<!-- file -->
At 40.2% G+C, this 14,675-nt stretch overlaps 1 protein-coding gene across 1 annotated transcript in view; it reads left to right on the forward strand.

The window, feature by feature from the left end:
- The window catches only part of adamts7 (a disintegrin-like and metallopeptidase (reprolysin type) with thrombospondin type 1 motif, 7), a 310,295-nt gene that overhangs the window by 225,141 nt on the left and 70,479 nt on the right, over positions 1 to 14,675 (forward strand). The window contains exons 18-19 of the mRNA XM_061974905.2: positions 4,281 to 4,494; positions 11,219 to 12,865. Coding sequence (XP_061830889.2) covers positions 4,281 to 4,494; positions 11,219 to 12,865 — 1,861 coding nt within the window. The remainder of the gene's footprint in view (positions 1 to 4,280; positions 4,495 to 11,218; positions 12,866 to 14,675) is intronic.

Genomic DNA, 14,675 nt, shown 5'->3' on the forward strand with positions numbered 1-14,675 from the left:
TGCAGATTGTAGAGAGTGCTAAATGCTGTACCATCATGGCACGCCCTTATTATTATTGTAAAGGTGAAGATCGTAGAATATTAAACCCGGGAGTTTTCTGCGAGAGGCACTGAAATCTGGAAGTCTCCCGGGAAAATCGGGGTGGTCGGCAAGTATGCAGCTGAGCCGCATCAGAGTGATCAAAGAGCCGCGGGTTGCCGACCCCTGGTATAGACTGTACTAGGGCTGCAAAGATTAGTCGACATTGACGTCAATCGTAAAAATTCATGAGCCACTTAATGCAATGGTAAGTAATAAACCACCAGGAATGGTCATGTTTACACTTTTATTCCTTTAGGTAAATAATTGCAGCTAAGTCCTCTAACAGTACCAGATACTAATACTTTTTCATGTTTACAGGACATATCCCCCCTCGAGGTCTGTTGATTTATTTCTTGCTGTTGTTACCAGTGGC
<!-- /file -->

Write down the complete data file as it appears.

At 40.2% G+C, this 14,675-nt stretch overlaps 1 protein-coding gene across 1 annotated transcript in view; it reads left to right on the forward strand.

The window, feature by feature from the left end:
- The window catches only part of adamts7 (a disintegrin-like and metallopeptidase (reprolysin type) with thrombospondin type 1 motif, 7), a 310,295-nt gene that overhangs the window by 225,141 nt on the left and 70,479 nt on the right, over positions 1 to 14,675 (forward strand). The window contains exons 18-19 of the mRNA XM_061974905.2: positions 4,281 to 4,494; positions 11,219 to 12,865. Coding sequence (XP_061830889.2) covers positions 4,281 to 4,494; positions 11,219 to 12,865 — 1,861 coding nt within the window. The remainder of the gene's footprint in view (positions 1 to 4,280; positions 4,495 to 11,218; positions 12,866 to 14,675) is intronic.

Genomic DNA, 14,675 nt, shown 5'->3' on the forward strand with positions numbered 1-14,675 from the left:
TGCAGATTGTAGAGAGTGCTAAATGCTGTACCATCATGGCACGCCCTTATTATTATTGTAAAGGTGAAGATCGTAGAATATTAAACCCGGGAGTTTTCTGCGAGAGGCACTGAAATCTGGAAGTCTCCCGGGAAAATCGGGGTGGTCGGCAAGTATGCAGCTGAGCCGCATCAGAGTGATCAAAGAGCCGCGGGTTGCCGACCCCTGGTATAGACTGTACTAGGGCTGCAAAGATTAGTCGACATTGACGTCAATCGTAAAAATTCATGAGCCACTTAATGCAATGGTAAGTAATAAACCACCAGGAATGGTCATGTTTACACTTTTATTCCTTTAGGTAAATAATTGCAGCTAAGTCCTCTAACAGTACCAGATACTAATACTTTTTCATGTTTACAGGACATATCCCCCCTCGAGGTCTGTTGATTTATTTCTTGCTGTTGTTACCAGTGGC